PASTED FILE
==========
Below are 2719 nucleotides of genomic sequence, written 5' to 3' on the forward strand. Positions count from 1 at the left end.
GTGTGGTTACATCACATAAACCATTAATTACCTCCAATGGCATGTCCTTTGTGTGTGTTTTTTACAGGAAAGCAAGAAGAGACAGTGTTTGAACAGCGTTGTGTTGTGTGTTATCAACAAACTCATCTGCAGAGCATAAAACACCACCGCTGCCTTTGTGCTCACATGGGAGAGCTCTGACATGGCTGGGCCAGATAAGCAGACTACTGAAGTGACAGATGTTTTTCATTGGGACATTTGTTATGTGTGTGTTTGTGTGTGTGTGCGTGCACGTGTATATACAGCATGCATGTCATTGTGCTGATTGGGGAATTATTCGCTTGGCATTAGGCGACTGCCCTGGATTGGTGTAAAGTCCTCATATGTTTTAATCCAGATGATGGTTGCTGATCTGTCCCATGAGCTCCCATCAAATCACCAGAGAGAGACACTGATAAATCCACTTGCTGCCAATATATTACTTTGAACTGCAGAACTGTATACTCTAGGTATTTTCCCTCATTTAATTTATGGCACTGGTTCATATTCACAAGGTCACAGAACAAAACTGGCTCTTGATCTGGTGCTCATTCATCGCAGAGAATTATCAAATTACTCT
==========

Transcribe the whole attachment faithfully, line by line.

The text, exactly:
Below are 2719 nucleotides of genomic sequence, written 5' to 3' on the forward strand. Positions count from 1 at the left end.
GTGTGGTTACATCACATAAACCATTAATTACCTCCAATGGCATGTCCTTTGTGTGTGTTTTTTACAGGAAAGCAAGAAGAGACAGTGTTTGAACAGCGTTGTGTTGTGTGTTATCAACAAACTCATCTGCAGAGCATAAAACACCACCGCTGCCTTTGTGCTCACATGGGAGAGCTCTGACATGGCTGGGCCAGATAAGCAGACTACTGAAGTGACAGATGTTTTTCATTGGGACATTTGTTATGTGTGTGTTTGTGTGTGTGTGCGTGCACGTGTATATACAGCATGCATGTCATTGTGCTGATTGGGGAATTATTCGCTTGGCATTAGGCGACTGCCCTGGATTGGTGTAAAGTCCTCATATGTTTTAATCCAGATGATGGTTGCTGATCTGTCCCATGAGCTCCCATCAAATCACCAGAGAGAGACACTGATAAATCCACTTGCTGCCAATATATTACTTTGAACTGCAGAACTGTATACTCTAGGTATTTTCCCTCATTTAATTTATGGCACTGGTTCATATTCACAAGGTCACAGAACAAAACTGGCTCTTGATCTGGTGCTCATTCATCGCAGAGAATTATCAAATTACTCT